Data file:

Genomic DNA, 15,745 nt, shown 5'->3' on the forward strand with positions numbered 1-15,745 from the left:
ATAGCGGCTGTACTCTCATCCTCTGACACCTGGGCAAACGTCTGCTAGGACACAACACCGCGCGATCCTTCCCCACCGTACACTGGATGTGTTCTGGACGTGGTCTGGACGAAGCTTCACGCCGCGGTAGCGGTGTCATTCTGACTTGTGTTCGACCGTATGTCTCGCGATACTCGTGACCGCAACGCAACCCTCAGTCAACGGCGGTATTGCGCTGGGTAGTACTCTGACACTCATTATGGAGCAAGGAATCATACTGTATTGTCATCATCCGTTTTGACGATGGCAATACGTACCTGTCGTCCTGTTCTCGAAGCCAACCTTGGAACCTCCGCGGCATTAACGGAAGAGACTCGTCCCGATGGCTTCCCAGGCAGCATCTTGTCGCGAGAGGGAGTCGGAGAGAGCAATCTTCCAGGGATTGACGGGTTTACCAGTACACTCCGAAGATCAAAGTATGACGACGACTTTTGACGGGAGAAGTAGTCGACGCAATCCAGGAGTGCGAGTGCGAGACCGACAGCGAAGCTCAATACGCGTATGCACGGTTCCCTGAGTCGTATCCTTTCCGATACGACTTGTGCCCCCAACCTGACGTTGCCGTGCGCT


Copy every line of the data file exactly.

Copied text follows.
Genomic DNA, 15,745 nt, shown 5'->3' on the forward strand with positions numbered 1-15,745 from the left:
ATAGCGGCTGTACTCTCATCCTCTGACACCTGGGCAAACGTCTGCTAGGACACAACACCGCGCGATCCTTCCCCACCGTACACTGGATGTGTTCTGGACGTGGTCTGGACGAAGCTTCACGCCGCGGTAGCGGTGTCATTCTGACTTGTGTTCGACCGTATGTCTCGCGATACTCGTGACCGCAACGCAACCCTCAGTCAACGGCGGTATTGCGCTGGGTAGTACTCTGACACTCATTATGGAGCAAGGAATCATACTGTATTGTCATCATCCGTTTTGACGATGGCAATACGTACCTGTCGTCCTGTTCTCGAAGCCAACCTTGGAACCTCCGCGGCATTAACGGAAGAGACTCGTCCCGATGGCTTCCCAGGCAGCATCTTGTCGCGAGAGGGAGTCGGAGAGAGCAATCTTCCAGGGATTGACGGGTTTACCAGTACACTCCGAAGATCAAAGTATGACGACGACTTTTGACGGGAGAAGTAGTCGACGCAATCCAGGAGTGCGAGTGCGAGACCGACAGCGAAGCTCAATACGCGTATGCACGGTTCCCTGAGTCGTATCCTTTCCGATACGACTTGTGCCCCCAACCTGACGTTGCCGTGCGCT